The governmental economic policies undertaken during the tenure of the Bush administration can be divided into two categories: non-discretionary supply-side tax cuts and a systematic lowering of interest rates by the Federal Reserve. President Bush himself endorsed and obtained passage through Congress two major pieces of legislation: the Economic Growth and Tax Relief Reconciliation Act of 2001 (EGTRRA) and the Jobs and Growth Tax Relief Reconciliation Act of 2003 (JGTRRA), which hastened the pace at which some EGTRRA provisions took effect.

The EGTRRA, initially opposed by the Congress, had both a long and short-term focus, containing sweeping but staggered reforms of the Internal Revenue Code and a series of immediate taxpayer advance repayments. Among its reforms to the tax code, the EGTRRA changed the marginal income tax rates from 15, 28, 31, 36, and 39.6 percent to a new, lower structure of rates at 10, 15, 25, and 33 percent for individual filers.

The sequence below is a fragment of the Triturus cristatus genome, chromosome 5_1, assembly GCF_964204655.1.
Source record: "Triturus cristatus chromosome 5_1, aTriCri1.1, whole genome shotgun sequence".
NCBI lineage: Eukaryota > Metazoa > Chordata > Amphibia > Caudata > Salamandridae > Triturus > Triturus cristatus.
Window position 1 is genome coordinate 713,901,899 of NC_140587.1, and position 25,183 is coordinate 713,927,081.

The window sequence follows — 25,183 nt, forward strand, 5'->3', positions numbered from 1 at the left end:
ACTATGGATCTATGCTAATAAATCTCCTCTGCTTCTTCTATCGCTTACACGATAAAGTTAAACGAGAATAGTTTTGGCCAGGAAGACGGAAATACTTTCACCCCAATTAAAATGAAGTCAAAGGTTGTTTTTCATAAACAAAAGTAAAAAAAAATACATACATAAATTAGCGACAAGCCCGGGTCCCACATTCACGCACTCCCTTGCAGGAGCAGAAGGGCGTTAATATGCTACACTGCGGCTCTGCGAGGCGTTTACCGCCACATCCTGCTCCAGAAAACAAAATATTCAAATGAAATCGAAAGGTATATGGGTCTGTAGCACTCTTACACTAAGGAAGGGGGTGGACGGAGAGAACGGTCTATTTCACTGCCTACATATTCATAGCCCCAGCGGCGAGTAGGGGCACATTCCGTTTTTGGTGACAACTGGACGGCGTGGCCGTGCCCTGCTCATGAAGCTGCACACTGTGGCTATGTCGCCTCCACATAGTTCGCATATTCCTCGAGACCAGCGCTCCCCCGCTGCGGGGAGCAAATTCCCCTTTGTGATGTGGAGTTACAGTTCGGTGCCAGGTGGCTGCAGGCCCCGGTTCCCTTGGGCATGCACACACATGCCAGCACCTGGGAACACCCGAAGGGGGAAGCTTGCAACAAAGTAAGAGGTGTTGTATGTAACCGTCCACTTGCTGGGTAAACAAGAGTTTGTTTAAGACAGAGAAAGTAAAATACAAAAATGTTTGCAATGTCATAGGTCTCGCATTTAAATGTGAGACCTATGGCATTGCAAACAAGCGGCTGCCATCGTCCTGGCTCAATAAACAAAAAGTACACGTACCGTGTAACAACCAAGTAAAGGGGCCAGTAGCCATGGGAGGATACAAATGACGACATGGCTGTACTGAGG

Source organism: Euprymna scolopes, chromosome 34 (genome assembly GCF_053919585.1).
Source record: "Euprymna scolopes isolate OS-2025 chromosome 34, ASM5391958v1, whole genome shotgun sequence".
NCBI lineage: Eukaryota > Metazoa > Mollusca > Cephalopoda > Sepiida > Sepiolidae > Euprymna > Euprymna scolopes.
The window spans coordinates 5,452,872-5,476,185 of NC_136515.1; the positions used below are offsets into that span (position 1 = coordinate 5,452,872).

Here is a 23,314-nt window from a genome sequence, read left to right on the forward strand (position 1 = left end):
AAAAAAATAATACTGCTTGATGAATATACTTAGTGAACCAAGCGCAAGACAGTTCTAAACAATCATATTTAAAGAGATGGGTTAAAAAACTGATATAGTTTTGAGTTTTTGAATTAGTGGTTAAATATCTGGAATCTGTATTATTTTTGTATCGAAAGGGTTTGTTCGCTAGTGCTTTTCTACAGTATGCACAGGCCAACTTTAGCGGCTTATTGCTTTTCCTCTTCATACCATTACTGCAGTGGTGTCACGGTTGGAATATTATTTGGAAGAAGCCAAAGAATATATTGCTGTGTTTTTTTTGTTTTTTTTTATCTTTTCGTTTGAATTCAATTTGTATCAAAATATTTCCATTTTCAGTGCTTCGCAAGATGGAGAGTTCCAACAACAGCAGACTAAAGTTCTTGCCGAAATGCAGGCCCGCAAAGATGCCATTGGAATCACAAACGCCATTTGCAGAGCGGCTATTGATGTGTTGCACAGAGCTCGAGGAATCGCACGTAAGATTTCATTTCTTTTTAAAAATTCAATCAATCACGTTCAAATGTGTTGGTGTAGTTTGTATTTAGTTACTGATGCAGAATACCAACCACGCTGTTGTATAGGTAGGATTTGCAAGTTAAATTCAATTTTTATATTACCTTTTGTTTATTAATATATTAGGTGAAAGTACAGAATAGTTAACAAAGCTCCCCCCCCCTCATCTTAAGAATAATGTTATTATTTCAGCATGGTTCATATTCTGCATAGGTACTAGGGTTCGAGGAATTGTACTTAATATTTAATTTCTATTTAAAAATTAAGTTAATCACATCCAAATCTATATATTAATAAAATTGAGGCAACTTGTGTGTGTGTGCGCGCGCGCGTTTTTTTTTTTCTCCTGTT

The EGTRRA also doubled the child tax credit, reduced the so-called marriage penalty, eliminated the inheritance tax, increased the number of people who could claim charitable donation deductions and made permanent the Research and Experimentation credit. Lastly, the EGTRRA increased the limit on contributions to Individual Retirement Accounts (IRAs) and 401(k)s. The advance repayments paid out to taxpayers as part of EGTRRA were triggered by the restructuring of the lowest tax bracket, which left taxpayers with less tax liability.

The second piece of legislation, the JGTRRA, followed very much in the footsteps of EGTRRA. In fact, much of the bill simply sped up the timeline for the tax rate reductions set forth in the EGTRRA. However, the bill did have new effects: it put in place reductions in the capital gains tax, from brackets of 8 percent, 10 percent, and 20 percent to brackets of 5 percent and 15 percent and changed the bonus depreciation procedure, which lowered the cost of capital to businesses.

Also of note were the actions of the Federal Reserve during the first term of the Bush Administration. In response to the same economic conditions targeted by the administration’s policies, the Federal Open Market Committee (FOMC) engaged in expansionary monetary policy and cut their target for the federal funds interest rate down to only one percent by the summer of 2002.

Economic Theory